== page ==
West Virginia Vs. Clemson Recap, Orange Bowl 2012: The Numerical

MIAMI GARDENS, FL - JANUARY 04: Geno Smith #12 of the West Virginia Mountaineers celebrates after they won 70-33 against the Clemson Tigers during the Discover Orange Bowl at Sun Life Stadium on January 4, 2012 in Miami Gardens, Florida. (Photo by J. Meric/Getty Images)

The stats that mattered in West Virginia's 70-33 destruction of Clemson in last night's Discover Orange Bowl, from Geno Smith's near-perfection, to a second quarter apocalypse, to Orange Bowl defensive battles.

22.2: Value, in equivalent points, of Clemson's three second-quarter turnovers. It is odd blaming a team's offense when their opponent scores 35 points in a quarter, but that was certainly the case for the Tigers in last night's apocalyptic second quarter. CU trailed just 21-17, had gained 256 yards (9.1 per play) in their last four drives, and was about to drive into the end zone to take the lead, but Andre Ellington fumbled as he was attempting to ride his blockers into the end zone, and Darwin Cook picked up the ball and ran 99 yards for a touchdown. The teams traded punts, then traded scores (Clemson a field goal, WVU a touchdown), and then Clemson landed the death blow on themselves. Tajh Boyd was picked off by Pat Miller with 2:05 left in the half, then was stripped by Bruce Irvin and lost a fumble with 1:02 left. WVU had to drive just a combined 50 yards to score two touchdowns, and what looked to potentially be a single-digit halftime lead turned into an all-out massacre.

9.5: Average gain on Geno Smith's 42 pass attempts. While I slightly acquitted Clemson's defense above, they were quite clearly not without fault. They could not lay a finger on Geno Smith all night. Boyd was picked off twice and sacked three times. Smith? Zero and zero. He was 31-for-42 for 401 yards and six touchdowns, and the only time he got touched was when he voluntarily tucked and ran with the ball (five carries, 26 yards, one touchdown). He was spectacular, and he showed a staggering ability to throw accurately on the run. Clemson's front four never stopped working, and they did relatively well against the run (just think if Shawne Alston and Andrew Buie had averaged better than 3.7 yards per carry). But as I put it in the preview, "If [Clemson] cannot disrupt the play near the line of scrimmage [...] then only poor execution will prevent WVU from putting up big numbers." Well, WVU's execution was nearly perfect. Clemson's band girl was justified in her slow motion terror.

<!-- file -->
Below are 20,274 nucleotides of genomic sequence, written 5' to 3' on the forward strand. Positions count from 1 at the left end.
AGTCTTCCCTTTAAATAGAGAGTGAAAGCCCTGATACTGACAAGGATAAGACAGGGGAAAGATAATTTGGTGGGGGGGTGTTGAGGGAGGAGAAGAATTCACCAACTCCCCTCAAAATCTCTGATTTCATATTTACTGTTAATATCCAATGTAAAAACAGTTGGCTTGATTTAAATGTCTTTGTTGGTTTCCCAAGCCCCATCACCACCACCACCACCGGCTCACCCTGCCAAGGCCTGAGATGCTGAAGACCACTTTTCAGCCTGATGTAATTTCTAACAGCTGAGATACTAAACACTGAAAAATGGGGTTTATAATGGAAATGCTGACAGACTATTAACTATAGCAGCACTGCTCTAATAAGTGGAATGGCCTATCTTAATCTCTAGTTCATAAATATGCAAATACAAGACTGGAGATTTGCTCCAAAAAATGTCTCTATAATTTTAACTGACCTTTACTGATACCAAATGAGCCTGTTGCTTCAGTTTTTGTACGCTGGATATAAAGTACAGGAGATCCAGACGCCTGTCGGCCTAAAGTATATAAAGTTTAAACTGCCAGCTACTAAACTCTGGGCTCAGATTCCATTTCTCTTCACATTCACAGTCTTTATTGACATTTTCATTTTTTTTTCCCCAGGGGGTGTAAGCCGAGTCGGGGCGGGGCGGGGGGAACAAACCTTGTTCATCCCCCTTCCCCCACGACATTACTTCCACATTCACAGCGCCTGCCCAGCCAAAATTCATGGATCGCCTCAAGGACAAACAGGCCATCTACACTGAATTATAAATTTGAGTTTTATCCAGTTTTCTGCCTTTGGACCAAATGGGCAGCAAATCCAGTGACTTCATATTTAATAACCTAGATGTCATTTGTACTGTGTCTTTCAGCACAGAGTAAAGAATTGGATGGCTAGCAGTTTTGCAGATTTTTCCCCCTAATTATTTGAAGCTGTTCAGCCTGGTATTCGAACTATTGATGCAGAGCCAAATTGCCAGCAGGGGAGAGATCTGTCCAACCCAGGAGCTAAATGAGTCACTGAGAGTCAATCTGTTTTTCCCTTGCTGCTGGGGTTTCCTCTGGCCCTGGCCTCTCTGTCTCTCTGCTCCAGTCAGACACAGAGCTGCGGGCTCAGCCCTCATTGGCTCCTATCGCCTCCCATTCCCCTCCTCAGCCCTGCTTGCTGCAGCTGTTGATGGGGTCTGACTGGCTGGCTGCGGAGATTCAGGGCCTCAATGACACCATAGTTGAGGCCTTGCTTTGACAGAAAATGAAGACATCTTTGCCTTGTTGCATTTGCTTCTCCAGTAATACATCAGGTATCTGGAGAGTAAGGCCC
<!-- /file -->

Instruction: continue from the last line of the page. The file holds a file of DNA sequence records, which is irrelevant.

8: Touchdowns scored by West Virginia in a nine-drive span. The Mountaineers punted on their first possession, and in clock-killing mode only scored once in their final five possessions. In between, they put on a clinic. They scored 56 points in nine possessions and gained 454 yards in 49 plays (9.3 per play). Smith's passing line before they took their foot off of the accelerator was amazing: 25-for-33, 362 yards (11.0 per pass), five touchdowns. It was so close to perfect that I began to very much look forward to Chris Brown's next Grantland piece, presumably about what Dana Holgorsen's Air Raid looks like in fifth gear. (While we wait, Brown put together a nice Holgorsen primer of sorts. Not sure if he has anything left to say about it at this point, actually.)

2: Times in the first 77 Orange Bowls in which two teams combined to score 70 points. Florida crushed Maryland's hopes and dreams (56-23) in 2002, and USC wiped the floor with Oklahoma (55-19) in 2005, and that's it. Those were also two of only three times in which a team scored more than 50 points (the other: Alabama 61, Syracuse 6 in 1953). West Virginia played in a game mostly known for solid defensive battles (Oklahoma 13, Florida State 2 in 2001; Florida State 18, Nebraska 16 in 1994; Colorado 10, Notre Dame 9 in 1991; Notre Dame 13, Alabama 11 in 1974) and turned it into a video game.

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